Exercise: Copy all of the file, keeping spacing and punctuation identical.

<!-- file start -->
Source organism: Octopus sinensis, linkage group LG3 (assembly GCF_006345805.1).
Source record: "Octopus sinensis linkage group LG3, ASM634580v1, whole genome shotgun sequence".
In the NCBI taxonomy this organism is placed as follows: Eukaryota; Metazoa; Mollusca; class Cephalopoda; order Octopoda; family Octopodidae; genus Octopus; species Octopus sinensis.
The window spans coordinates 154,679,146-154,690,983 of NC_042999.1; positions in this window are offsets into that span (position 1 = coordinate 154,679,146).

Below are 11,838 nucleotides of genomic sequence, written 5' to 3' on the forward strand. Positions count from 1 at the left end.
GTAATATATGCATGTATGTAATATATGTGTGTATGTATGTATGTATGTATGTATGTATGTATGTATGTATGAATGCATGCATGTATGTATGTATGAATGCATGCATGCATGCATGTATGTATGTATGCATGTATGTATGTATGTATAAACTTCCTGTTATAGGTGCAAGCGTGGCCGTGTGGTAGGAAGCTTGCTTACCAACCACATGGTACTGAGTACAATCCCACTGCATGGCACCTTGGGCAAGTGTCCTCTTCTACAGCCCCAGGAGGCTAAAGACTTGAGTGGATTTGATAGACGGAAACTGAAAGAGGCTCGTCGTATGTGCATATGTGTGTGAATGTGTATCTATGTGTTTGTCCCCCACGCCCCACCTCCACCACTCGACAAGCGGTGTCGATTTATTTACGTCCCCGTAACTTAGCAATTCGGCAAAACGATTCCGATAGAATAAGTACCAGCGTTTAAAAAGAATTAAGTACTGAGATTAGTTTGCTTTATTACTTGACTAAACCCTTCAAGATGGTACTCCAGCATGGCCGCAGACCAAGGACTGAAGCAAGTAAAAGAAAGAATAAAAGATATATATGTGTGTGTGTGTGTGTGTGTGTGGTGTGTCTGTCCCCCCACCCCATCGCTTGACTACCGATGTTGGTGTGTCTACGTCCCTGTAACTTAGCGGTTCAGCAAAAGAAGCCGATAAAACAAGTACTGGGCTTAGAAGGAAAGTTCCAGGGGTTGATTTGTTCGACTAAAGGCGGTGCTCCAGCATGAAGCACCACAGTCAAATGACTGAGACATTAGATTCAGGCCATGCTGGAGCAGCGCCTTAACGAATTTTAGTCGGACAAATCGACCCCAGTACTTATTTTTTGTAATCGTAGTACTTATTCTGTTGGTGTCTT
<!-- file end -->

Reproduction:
Source organism: Octopus sinensis, linkage group LG3 (assembly GCF_006345805.1).
Source record: "Octopus sinensis linkage group LG3, ASM634580v1, whole genome shotgun sequence".
In the NCBI taxonomy this organism is placed as follows: Eukaryota; Metazoa; Mollusca; class Cephalopoda; order Octopoda; family Octopodidae; genus Octopus; species Octopus sinensis.
The window spans coordinates 154,679,146-154,690,983 of NC_042999.1; positions in this window are offsets into that span (position 1 = coordinate 154,679,146).

Below are 11,838 nucleotides of genomic sequence, written 5' to 3' on the forward strand. Positions count from 1 at the left end.
GTAATATATGCATGTATGTAATATATGTGTGTATGTATGTATGTATGTATGTATGTATGTATGTATGTATGAATGCATGCATGTATGTATGTATGAATGCATGCATGCATGCATGTATGTATGTATGCATGTATGTATGTATGTATAAACTTCCTGTTATAGGTGCAAGCGTGGCCGTGTGGTAGGAAGCTTGCTTACCAACCACATGGTACTGAGTACAATCCCACTGCATGGCACCTTGGGCAAGTGTCCTCTTCTACAGCCCCAGGAGGCTAAAGACTTGAGTGGATTTGATAGACGGAAACTGAAAGAGGCTCGTCGTATGTGCATATGTGTGTGAATGTGTATCTATGTGTTTGTCCCCCACGCCCCACCTCCACCACTCGACAAGCGGTGTCGATTTATTTACGTCCCCGTAACTTAGCAATTCGGCAAAACGATTCCGATAGAATAAGTACCAGCGTTTAAAAAGAATTAAGTACTGAGATTAGTTTGCTTTATTACTTGACTAAACCCTTCAAGATGGTACTCCAGCATGGCCGCAGACCAAGGACTGAAGCAAGTAAAAGAAAGAATAAAAGATATATATGTGTGTGTGTGTGTGTGTGTGTGGTGTGTCTGTCCCCCCACCCCATCGCTTGACTACCGATGTTGGTGTGTCTACGTCCCTGTAACTTAGCGGTTCAGCAAAAGAAGCCGATAAAACAAGTACTGGGCTTAGAAGGAAAGTTCCAGGGGTTGATTTGTTCGACTAAAGGCGGTGCTCCAGCATGAAGCACCACAGTCAAATGACTGAGACATTAGATTCAGGCCATGCTGGAGCAGCGCCTTAACGAATTTTAGTCGGACAAATCGACCCCAGTACTTATTTTTTGTAATCGTAGTACTTATTCTGTTGGTGTCTT